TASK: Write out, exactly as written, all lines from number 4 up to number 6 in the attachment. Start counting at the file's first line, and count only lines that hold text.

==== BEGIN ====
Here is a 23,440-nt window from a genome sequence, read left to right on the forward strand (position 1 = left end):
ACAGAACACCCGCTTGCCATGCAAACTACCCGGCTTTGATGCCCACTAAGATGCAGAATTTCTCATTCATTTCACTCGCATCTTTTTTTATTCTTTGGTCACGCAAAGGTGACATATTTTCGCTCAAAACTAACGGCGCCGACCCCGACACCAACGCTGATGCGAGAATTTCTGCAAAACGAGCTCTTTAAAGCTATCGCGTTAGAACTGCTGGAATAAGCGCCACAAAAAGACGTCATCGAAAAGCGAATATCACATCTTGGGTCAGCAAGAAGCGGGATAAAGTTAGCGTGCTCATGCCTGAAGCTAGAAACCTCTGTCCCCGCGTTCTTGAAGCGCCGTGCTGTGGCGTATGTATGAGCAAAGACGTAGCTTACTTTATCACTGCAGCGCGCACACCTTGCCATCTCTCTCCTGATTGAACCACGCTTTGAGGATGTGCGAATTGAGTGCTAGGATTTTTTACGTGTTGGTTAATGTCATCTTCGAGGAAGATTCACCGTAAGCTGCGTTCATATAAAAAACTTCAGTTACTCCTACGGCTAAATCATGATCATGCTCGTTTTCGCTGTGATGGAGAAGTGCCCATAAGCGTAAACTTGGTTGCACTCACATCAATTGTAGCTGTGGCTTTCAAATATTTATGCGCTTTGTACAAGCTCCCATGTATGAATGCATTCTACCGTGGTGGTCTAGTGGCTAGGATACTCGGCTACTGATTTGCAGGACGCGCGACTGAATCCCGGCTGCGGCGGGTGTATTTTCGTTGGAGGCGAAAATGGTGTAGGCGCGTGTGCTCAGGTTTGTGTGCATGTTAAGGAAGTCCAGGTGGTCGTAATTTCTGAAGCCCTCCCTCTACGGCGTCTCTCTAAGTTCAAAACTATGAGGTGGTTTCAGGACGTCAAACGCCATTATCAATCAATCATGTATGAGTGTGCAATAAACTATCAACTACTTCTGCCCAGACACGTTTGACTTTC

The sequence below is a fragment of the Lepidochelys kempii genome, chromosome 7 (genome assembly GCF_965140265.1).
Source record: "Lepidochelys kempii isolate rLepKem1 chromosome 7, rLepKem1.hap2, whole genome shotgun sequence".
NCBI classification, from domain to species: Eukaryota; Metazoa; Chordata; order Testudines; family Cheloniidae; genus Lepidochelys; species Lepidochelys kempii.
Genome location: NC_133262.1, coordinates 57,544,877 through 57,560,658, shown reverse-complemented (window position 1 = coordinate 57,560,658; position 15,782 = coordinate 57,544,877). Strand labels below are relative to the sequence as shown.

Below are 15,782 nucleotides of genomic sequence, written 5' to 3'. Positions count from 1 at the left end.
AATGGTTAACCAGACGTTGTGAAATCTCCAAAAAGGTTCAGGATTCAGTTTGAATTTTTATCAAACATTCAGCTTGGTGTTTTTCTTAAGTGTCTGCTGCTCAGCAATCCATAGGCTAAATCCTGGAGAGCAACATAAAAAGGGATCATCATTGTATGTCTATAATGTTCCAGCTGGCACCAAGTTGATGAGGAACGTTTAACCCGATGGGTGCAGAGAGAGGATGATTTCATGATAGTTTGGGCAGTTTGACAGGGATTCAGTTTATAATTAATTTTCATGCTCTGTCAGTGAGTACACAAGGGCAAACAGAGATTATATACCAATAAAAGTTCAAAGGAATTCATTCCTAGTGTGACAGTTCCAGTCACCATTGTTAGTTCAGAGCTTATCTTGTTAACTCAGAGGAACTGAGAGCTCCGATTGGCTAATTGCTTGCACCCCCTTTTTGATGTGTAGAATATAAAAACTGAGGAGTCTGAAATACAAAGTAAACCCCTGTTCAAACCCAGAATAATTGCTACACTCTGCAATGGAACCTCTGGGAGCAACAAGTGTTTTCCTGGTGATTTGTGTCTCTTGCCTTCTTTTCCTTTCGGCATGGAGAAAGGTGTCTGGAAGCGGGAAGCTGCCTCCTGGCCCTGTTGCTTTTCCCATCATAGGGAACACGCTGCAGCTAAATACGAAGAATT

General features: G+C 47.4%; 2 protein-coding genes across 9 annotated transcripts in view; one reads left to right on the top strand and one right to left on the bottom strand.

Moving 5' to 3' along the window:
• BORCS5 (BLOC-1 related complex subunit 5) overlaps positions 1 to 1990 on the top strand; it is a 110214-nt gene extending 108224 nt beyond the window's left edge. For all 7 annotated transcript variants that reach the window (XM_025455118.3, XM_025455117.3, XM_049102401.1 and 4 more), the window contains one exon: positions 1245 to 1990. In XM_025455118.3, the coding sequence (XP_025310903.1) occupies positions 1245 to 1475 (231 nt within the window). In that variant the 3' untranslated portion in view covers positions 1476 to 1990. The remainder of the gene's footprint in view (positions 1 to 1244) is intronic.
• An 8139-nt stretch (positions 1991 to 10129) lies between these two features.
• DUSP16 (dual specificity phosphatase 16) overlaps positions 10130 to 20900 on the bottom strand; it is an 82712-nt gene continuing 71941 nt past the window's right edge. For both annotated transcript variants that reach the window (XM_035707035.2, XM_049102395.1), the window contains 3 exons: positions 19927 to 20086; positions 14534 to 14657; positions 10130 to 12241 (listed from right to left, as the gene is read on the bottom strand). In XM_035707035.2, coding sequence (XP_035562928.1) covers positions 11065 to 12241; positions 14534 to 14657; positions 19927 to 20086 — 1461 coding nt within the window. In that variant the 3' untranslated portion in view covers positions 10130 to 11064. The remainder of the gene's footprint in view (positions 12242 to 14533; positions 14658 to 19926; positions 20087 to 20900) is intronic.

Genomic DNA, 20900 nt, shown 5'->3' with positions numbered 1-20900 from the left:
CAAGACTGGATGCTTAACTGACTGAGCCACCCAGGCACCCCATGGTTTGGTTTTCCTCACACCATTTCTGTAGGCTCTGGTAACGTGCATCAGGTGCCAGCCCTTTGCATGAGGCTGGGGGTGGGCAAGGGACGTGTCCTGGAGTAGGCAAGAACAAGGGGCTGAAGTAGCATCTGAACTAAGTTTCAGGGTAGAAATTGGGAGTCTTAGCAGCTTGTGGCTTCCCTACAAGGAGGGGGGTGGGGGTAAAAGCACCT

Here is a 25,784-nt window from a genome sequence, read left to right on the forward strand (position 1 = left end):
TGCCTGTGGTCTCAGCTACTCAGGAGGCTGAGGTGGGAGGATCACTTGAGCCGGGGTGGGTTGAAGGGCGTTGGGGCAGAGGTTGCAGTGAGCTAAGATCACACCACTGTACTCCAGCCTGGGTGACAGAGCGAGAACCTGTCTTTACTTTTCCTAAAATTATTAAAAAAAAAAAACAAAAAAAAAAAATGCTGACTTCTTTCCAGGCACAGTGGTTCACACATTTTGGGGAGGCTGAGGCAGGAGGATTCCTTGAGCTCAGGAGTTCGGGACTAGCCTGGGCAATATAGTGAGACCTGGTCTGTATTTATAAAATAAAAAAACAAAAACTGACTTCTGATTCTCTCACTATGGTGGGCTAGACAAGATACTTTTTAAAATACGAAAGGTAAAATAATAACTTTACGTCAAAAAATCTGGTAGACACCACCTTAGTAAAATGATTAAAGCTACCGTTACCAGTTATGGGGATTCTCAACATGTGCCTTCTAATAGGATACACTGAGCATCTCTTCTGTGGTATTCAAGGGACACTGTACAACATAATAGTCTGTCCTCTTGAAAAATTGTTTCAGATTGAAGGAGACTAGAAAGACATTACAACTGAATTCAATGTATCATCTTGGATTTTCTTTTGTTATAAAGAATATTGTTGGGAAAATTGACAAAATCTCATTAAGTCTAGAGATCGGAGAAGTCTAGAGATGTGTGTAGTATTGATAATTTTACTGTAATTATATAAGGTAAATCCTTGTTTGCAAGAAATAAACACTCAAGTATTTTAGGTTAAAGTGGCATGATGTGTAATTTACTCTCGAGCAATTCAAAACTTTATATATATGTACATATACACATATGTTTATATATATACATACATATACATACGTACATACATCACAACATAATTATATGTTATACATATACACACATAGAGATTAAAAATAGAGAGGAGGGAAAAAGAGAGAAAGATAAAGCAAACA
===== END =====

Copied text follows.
Source record: "Lepidochelys kempii isolate rLepKem1 chromosome 7, rLepKem1.hap2, whole genome shotgun sequence".
NCBI classification, from domain to species: Eukaryota; Metazoa; Chordata; order Testudines; family Cheloniidae; genus Lepidochelys; species Lepidochelys kempii.
Genome location: NC_133262.1, coordinates 57,544,877 through 57,560,658, shown reverse-complemented (window position 1 = coordinate 57,560,658; position 15,782 = coordinate 57,544,877). Strand labels below are relative to the sequence as shown.